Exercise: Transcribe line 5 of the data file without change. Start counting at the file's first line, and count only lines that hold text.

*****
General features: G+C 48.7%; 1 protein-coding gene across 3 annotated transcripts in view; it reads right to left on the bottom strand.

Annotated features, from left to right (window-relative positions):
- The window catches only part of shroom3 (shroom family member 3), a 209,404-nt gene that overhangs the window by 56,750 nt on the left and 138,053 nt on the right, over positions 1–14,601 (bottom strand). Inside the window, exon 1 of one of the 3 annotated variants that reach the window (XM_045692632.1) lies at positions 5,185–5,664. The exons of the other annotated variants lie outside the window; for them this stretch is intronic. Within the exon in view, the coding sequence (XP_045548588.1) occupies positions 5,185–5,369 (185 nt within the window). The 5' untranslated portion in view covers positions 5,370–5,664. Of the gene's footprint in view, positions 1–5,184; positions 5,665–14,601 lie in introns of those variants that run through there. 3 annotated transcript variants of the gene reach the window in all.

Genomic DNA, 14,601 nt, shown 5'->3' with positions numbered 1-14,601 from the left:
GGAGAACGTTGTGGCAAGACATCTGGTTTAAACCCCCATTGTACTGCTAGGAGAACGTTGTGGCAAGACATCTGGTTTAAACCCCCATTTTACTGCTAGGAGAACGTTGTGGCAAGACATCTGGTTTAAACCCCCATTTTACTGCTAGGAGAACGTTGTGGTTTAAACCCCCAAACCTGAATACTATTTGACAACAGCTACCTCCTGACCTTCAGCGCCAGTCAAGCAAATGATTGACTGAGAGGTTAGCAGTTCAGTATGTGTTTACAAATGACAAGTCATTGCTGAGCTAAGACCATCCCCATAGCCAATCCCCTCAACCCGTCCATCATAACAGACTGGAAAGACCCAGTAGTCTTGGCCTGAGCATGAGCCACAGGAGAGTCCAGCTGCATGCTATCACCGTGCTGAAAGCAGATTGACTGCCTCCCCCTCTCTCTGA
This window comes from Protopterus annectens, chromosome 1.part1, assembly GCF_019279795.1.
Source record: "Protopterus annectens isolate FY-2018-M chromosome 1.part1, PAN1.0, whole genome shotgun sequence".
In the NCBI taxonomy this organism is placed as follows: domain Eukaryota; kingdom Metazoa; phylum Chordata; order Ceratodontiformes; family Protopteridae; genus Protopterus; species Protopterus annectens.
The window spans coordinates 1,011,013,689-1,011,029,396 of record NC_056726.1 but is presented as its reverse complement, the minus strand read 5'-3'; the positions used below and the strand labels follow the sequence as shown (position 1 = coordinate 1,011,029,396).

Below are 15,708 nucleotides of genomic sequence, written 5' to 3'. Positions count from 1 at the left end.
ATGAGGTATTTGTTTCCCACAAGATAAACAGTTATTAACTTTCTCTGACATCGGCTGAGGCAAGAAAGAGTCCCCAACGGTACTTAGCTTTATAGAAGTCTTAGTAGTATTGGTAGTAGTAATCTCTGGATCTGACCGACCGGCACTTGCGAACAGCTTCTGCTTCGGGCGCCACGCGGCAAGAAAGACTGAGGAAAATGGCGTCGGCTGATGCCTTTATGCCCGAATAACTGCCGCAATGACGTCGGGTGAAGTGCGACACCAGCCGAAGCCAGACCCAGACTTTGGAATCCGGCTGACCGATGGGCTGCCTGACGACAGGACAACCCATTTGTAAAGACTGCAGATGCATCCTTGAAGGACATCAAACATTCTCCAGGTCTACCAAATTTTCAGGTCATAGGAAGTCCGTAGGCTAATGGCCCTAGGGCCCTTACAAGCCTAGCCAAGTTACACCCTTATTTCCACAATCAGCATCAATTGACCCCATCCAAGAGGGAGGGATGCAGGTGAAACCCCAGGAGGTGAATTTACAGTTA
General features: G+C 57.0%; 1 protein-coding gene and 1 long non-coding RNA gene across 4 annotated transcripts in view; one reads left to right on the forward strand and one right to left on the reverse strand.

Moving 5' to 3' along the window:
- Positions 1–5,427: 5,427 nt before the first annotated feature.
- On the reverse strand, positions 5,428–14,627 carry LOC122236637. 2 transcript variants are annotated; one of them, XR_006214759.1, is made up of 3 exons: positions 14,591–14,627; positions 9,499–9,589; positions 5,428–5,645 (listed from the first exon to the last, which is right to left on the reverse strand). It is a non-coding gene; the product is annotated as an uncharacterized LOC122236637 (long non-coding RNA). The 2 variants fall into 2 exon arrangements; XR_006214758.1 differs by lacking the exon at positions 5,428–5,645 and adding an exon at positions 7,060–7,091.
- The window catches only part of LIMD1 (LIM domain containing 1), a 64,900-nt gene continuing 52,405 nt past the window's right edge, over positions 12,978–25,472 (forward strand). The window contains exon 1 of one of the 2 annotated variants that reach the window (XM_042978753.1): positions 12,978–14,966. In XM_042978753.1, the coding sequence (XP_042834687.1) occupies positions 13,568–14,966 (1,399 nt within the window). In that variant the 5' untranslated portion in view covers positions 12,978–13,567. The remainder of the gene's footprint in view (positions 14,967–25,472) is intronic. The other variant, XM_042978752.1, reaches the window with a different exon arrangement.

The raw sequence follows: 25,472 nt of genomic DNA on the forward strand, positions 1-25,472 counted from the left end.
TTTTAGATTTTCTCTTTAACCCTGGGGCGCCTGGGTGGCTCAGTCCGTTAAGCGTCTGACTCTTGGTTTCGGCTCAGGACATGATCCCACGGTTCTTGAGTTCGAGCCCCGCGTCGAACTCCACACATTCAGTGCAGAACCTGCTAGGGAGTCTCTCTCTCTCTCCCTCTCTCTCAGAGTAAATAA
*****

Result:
GGAGAACGTTGTGGCAAGACATCTGGTTTAAACCCCCATTGTACTGCTAGGAGAACGTTGTGGCAAGACATCTGGTTTAAACCCCCATTTTACTGCTAGGAGAACGTTGTGGCAAGACATCTGGTTTAAACCCCCATTTTACTGCTAGGAGAACGTTGTGGTTTAAACCCCCAAACCTGAATACTATTTGACAACAGCTACCTCCTGACCTTCAGCGCCAGTCAAGCAAATGATTGACTGAGAGGTTAGCAGTTCAGTATGTGTTTACAAATGACAAGTCATTGCTGAGCTAAGACCATCCCCATAGCCAATCCCCTCAACCCGTCCATCATAACAGACTGGAAAGACCCAGTAGTCTTGGCCTGAGCATGAGCCACAGGAGAGTCCAGCTGCATGCTATCACCGTGCTGAAAGCAGATTGACTGCCTCCCCCTCTCTCTGA